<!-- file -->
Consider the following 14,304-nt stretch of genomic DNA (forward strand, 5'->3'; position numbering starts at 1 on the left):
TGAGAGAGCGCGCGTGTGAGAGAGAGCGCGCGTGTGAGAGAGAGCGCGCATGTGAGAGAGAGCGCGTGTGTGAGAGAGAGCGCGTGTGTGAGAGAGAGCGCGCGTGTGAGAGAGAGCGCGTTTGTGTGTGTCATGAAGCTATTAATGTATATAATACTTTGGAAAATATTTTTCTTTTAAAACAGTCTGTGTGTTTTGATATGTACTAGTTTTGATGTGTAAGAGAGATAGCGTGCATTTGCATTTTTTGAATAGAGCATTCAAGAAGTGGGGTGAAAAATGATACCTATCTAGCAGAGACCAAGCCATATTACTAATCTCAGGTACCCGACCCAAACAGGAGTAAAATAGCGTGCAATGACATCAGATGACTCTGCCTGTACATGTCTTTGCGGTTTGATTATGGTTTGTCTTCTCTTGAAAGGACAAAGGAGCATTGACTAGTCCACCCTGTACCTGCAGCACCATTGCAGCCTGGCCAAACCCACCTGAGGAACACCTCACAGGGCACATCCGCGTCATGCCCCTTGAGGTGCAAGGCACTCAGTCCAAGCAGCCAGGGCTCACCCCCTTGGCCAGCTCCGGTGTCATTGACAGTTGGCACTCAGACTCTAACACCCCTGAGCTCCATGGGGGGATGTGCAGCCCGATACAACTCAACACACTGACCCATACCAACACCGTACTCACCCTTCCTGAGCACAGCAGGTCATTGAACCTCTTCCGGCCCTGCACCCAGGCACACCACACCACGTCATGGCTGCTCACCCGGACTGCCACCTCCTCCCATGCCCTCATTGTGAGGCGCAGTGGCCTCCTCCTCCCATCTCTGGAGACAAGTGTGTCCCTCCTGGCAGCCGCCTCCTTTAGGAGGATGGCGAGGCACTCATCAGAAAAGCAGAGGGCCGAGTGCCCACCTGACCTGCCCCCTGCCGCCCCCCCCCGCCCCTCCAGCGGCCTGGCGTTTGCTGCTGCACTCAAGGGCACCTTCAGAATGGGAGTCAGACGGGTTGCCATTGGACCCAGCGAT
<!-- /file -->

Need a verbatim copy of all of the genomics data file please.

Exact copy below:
Consider the following 14,304-nt stretch of genomic DNA (forward strand, 5'->3'; position numbering starts at 1 on the left):
TGAGAGAGCGCGCGTGTGAGAGAGAGCGCGCGTGTGAGAGAGAGCGCGCATGTGAGAGAGAGCGCGTGTGTGAGAGAGAGCGCGTGTGTGAGAGAGAGCGCGCGTGTGAGAGAGAGCGCGTTTGTGTGTGTCATGAAGCTATTAATGTATATAATACTTTGGAAAATATTTTTCTTTTAAAACAGTCTGTGTGTTTTGATATGTACTAGTTTTGATGTGTAAGAGAGATAGCGTGCATTTGCATTTTTTGAATAGAGCATTCAAGAAGTGGGGTGAAAAATGATACCTATCTAGCAGAGACCAAGCCATATTACTAATCTCAGGTACCCGACCCAAACAGGAGTAAAATAGCGTGCAATGACATCAGATGACTCTGCCTGTACATGTCTTTGCGGTTTGATTATGGTTTGTCTTCTCTTGAAAGGACAAAGGAGCATTGACTAGTCCACCCTGTACCTGCAGCACCATTGCAGCCTGGCCAAACCCACCTGAGGAACACCTCACAGGGCACATCCGCGTCATGCCCCTTGAGGTGCAAGGCACTCAGTCCAAGCAGCCAGGGCTCACCCCCTTGGCCAGCTCCGGTGTCATTGACAGTTGGCACTCAGACTCTAACACCCCTGAGCTCCATGGGGGGATGTGCAGCCCGATACAACTCAACACACTGACCCATACCAACACCGTACTCACCCTTCCTGAGCACAGCAGGTCATTGAACCTCTTCCGGCCCTGCACCCAGGCACACCACACCACGTCATGGCTGCTCACCCGGACTGCCACCTCCTCCCATGCCCTCATTGTGAGGCGCAGTGGCCTCCTCCTCCCATCTCTGGAGACAAGTGTGTCCCTCCTGGCAGCCGCCTCCTTTAGGAGGATGGCGAGGCACTCATCAGAAAAGCAGAGGGCCGAGTGCCCACCTGACCTGCCCCCTGCCGCCCCCCCCCGCCCCTCCAGCGGCCTGGCGTTTGCTGCTGCACTCAAGGGCACCTTCAGAATGGGAGTCAGACGGGTTGCCATTGGACCCAGCGAT